Dog’s Nose Salsa

I’m not one to shy away from hot food. In fact, when we went out to eat at the Boardwalk Bar & Grill in East Grand Forks the other night and my choice was a Cajun Chicken Sandwich, our waitress warned me about the heat it packed.

She gave me the option of having a habanero sauce that comes with the sandwich on the side, but I declined. I’ll have to admit the sandwich was a bit spicy but not too much so for me. In fact, I kind of relished it.

And apparently, I’m not the only one in my family who likes hot stuff. A cousin of mine, Kim Menard of Detroit Lakes, Minn., and I were visiting recently when the topic of canning came up. I told him about my homemade salsa and offered to give him some but said the heat varies from batch to batch. He said not to worry because he grows habanero peppers and makes a sauce out of them because he love the heat.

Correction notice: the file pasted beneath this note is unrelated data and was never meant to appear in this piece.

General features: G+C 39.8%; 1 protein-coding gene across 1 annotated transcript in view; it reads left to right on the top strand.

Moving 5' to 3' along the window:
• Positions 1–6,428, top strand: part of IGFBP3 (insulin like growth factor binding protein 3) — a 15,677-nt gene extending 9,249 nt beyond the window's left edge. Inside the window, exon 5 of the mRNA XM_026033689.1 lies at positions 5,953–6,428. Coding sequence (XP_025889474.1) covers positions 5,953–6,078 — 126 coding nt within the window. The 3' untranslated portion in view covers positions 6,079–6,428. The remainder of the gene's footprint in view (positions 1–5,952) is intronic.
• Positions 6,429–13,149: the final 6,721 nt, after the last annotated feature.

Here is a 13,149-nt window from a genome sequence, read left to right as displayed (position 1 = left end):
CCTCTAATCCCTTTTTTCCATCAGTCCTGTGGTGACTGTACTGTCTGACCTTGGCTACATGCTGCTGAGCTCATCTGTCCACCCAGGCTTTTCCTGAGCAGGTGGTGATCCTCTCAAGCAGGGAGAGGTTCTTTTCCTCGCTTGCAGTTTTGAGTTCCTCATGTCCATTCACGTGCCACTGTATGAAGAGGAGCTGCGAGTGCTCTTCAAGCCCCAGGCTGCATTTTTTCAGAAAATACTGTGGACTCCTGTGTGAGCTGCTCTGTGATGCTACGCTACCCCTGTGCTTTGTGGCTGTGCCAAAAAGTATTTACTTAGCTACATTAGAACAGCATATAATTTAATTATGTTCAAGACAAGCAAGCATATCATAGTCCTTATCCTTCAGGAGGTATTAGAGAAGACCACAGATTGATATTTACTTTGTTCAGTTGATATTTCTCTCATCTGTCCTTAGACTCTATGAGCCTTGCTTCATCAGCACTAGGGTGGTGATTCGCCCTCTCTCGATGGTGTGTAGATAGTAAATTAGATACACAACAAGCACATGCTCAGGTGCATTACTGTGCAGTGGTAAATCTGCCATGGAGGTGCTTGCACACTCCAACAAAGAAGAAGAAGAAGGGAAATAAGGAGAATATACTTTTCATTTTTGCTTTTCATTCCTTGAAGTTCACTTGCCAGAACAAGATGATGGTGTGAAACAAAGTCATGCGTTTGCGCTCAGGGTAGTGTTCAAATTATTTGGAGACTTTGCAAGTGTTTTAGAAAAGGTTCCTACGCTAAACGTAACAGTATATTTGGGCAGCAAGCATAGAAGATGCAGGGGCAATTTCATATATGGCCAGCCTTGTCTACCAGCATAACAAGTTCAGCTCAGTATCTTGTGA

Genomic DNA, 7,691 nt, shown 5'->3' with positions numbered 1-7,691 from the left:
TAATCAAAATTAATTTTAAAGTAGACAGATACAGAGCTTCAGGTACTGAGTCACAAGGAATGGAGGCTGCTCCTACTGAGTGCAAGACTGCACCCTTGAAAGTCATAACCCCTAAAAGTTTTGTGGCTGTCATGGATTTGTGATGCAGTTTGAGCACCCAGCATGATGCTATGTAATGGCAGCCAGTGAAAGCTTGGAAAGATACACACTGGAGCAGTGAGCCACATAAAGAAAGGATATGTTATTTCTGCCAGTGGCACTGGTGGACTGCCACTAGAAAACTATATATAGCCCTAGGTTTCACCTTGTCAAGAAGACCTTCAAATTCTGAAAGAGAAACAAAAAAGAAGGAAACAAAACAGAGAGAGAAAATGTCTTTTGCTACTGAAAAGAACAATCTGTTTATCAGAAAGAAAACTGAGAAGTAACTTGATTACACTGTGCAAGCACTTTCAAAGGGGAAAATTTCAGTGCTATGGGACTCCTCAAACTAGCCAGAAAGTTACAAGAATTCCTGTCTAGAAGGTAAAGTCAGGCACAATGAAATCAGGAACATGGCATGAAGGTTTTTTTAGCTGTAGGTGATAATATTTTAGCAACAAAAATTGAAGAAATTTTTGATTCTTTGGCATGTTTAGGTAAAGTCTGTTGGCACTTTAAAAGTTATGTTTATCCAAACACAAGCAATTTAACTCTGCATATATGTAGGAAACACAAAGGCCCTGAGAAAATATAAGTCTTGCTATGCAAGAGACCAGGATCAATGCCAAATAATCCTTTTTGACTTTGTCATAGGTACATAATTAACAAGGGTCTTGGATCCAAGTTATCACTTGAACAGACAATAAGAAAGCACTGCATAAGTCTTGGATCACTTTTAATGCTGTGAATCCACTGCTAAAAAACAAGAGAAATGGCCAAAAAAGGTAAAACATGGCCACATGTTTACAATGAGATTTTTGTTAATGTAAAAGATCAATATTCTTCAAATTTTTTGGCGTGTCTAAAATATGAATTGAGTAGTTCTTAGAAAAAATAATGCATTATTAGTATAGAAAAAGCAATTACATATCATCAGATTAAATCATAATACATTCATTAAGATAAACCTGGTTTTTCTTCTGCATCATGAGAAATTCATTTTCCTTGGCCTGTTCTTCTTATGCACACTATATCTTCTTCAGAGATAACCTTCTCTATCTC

In case you don’t know, the habanero is one of the hottest chili peppers around, a member of the Scotch Bonnet family. With a  rating of 100,000 to 500,000 units on the Scoville Scale, it’s second only to the Bhut Jolokia or Ghost Pepper (500,000 to 1 million units). In comparison, a jalapeno is 2,500 to 5,000 units.

After talking to Kim, I decided to share this recipe that came my way, which is right up his alley.

Dog’s Nose Salsa (Xni Pec)
1 to 4 habanero or Scotch bonnet chili peppers, stemmed and finely chopped (see note)
2 medium red tomatoes, cut into ¼-inch cubes, with juices
1 medium red onion, finely chopped
¼ cup chopped fresh cilantro
3 tablespoons fresh lime juice or more to taste
1 tablespoon fresh grapefruit juice
1 teaspoon salt, or to taste
Combine all ingredients in a medium bowl. Taste, adding more lime juice if needed.
Yield: About 2½ cups
Approximate nutritional analysis per serving (based on 6): 24 calories, no fat, 1 gram protein, 5 grams carbohydrates, 5 milligrams sodium.
Note: This fiery salsa originated in the Yucatán. Xni Pec, a Mayan term, is pronounced “SHNEE-pek. For a slightly milder salsa, seed the chilies.